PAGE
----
Growing up you believe the world is meant to be the way it is. The older I get the more I realise that this is not the case. The world is full of injustices and atrocities that governments and the voice of faith expect us to accept, though with each passing year they grow fewer and fewer, at least one would hope. I have created this blog as a space for me to rant about all things science, politics, philosophy and religion, before it’s too late and the vessel of new atheism propelled by a growing surge in secularism solves all of the world’s problems for good.

Sunday, 17 July 2011

Genetic diversity losing out to overfishing

Here's an interesting article about a study by Stanford University that looked at the genetic diversity of fish species. It essentially found, with no big surprise, that those species that we currently overfish have had a big decrease in the species' overall genetic diversity (~18%), compared with lightly fished species.

I'm surprised it took us this long to get out there and examine this effect as it seems to be a no brainer. If you kill or remove a substantial portion of a population of individuals it will result in a loss in genetic diversity. At worst, it can lead to a bottleneck where the species loses most of its genetic diversity and will be faced with extinction.

Why is loss in genetic diversity a bad thing you may ask? Well populations that are more diverse stand a much greater chance at adapting or evolving to cope with changes in their environment, whether they're minor or major changes. If a population's genetic diversity is reduced then it's ability to cope with any environmental changes may be hindered at the very least.

For example, Giraffe have a number of different colour morphs that will suit a number of different habitat types. If their preferred habitat type is grassland, the lighter coloured Giraffes will do better than the darker ones, though the darker ones are still present in low numbers. By having this amount of variation the species can adapt when the environment changes. So if the grasslands all died out, or burned in a bushfire, or were cut off to the Giraffes by some event. They'd be forced to move into elsewhere for food. If they moved into woodlands or forests, the darker individuals may have an advantage for camouflaging and hiding from predators, whereas the light coloured ones would stick out like an albino gorilla in a coal mine. Pretty quickly the light coloured morph would lose numbers and the darker morph would become the most common one. The species survives because it is now able to hide well in it's new habitat. However, if the species had had lower genetic diversity, say it had no darker morphs, it may have not been able to adapt to the new environment and be faced with extinction.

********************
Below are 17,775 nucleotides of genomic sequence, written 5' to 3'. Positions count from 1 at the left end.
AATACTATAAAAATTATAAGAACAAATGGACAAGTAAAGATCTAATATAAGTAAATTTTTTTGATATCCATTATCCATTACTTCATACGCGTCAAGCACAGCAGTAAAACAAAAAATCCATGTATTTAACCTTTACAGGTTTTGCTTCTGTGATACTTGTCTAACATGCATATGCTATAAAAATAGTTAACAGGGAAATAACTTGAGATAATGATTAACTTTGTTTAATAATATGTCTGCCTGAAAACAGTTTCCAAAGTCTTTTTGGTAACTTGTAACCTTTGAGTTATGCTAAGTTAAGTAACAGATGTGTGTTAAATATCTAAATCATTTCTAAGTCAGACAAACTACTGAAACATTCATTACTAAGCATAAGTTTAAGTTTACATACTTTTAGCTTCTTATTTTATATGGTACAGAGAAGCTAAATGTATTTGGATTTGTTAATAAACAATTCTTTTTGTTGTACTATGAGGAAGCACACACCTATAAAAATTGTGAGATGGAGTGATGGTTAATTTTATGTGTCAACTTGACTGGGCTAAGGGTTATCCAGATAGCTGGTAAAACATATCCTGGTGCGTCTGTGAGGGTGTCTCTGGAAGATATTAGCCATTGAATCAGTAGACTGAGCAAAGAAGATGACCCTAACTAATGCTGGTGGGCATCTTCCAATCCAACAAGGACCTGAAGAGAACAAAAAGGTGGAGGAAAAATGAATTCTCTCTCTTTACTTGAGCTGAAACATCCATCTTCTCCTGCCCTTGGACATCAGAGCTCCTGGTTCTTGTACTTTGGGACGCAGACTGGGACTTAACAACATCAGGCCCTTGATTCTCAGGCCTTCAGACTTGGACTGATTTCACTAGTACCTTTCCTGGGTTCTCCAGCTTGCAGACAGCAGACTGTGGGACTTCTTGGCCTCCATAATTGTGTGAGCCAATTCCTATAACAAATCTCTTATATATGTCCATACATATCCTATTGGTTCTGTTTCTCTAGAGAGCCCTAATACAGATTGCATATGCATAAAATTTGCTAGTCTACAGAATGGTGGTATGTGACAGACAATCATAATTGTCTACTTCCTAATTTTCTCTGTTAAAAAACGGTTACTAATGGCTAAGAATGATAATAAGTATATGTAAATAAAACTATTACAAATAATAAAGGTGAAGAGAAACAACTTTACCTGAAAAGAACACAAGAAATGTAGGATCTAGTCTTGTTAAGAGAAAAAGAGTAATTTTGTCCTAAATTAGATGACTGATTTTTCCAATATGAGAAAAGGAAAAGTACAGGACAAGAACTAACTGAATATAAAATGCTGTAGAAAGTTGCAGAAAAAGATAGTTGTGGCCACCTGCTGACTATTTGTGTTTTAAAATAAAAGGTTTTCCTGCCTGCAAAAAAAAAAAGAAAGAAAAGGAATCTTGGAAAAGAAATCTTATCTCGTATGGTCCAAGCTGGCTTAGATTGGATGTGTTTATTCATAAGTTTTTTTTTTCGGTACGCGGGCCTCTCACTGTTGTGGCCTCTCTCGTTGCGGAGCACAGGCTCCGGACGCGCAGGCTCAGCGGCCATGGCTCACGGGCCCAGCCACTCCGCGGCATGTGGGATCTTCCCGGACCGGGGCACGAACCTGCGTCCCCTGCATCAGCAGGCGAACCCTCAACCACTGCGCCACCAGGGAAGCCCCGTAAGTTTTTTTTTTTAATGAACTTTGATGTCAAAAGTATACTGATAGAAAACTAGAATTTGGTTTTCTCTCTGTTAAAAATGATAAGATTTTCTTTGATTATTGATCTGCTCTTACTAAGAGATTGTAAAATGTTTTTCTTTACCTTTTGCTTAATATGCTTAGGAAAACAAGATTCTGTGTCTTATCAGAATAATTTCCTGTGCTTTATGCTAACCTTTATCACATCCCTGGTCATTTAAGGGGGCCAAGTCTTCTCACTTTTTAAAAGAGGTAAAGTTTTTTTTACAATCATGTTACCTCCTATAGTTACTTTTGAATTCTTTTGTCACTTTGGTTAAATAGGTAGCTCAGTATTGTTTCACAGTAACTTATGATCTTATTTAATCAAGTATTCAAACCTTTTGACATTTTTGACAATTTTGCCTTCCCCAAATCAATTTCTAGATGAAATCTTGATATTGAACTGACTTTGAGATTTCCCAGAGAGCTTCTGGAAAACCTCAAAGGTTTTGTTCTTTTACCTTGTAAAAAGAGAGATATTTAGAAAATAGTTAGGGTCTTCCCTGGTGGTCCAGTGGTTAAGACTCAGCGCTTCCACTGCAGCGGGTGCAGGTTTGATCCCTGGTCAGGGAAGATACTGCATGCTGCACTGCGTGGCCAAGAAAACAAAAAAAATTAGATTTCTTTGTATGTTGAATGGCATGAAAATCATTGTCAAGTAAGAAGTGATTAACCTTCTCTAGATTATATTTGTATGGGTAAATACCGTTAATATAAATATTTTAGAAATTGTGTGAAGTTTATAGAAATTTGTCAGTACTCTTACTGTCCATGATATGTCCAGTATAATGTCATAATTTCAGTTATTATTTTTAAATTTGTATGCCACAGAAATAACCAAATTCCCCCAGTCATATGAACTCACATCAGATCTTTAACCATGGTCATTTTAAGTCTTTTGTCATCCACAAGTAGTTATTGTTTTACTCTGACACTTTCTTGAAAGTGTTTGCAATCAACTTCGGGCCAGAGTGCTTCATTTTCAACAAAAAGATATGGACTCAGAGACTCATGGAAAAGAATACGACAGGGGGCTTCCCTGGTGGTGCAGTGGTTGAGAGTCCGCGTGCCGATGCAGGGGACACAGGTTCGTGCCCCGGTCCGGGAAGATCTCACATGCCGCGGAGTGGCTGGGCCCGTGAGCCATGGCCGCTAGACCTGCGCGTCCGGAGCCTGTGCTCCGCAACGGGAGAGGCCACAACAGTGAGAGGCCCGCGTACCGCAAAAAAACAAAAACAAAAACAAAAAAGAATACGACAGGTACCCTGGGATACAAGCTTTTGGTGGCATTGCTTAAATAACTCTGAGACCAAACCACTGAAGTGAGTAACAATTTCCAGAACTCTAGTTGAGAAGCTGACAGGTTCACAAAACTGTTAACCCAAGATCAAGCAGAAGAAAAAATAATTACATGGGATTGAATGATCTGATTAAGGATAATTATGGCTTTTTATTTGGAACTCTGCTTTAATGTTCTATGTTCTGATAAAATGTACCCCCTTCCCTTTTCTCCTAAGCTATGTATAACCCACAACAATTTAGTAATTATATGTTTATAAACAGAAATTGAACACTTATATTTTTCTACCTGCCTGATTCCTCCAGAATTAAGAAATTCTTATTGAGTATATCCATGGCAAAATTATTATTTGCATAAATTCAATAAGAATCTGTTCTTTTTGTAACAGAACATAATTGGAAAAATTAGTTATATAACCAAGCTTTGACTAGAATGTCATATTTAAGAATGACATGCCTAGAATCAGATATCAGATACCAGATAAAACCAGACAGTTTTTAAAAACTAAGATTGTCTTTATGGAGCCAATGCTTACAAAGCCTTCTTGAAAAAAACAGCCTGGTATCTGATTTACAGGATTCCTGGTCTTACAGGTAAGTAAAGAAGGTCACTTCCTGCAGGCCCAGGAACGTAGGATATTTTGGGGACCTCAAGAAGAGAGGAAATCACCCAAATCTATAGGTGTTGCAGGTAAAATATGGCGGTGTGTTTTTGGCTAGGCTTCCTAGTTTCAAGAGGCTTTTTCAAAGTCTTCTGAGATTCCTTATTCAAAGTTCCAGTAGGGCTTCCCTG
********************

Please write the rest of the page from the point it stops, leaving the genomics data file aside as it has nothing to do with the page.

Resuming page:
When it comes to fish, we've been attacking the most evolutionary robust species in the ocean first. They are the species that are very numerous and found everywhere. Once they're gone though we'll only have the less robust and diverse species to sustain us if we're not careful, and they won't be able to handle anywhere near the same sort of fishing abuse that other species have in the past.

So it's incredibly important we try to conserve as much genetic diversity in all species in the world, not just fish species. Especially in the face of global warming where species will need all the variation they can muster in order to deal with sudden environmental changes world wide.

Go to for more information.

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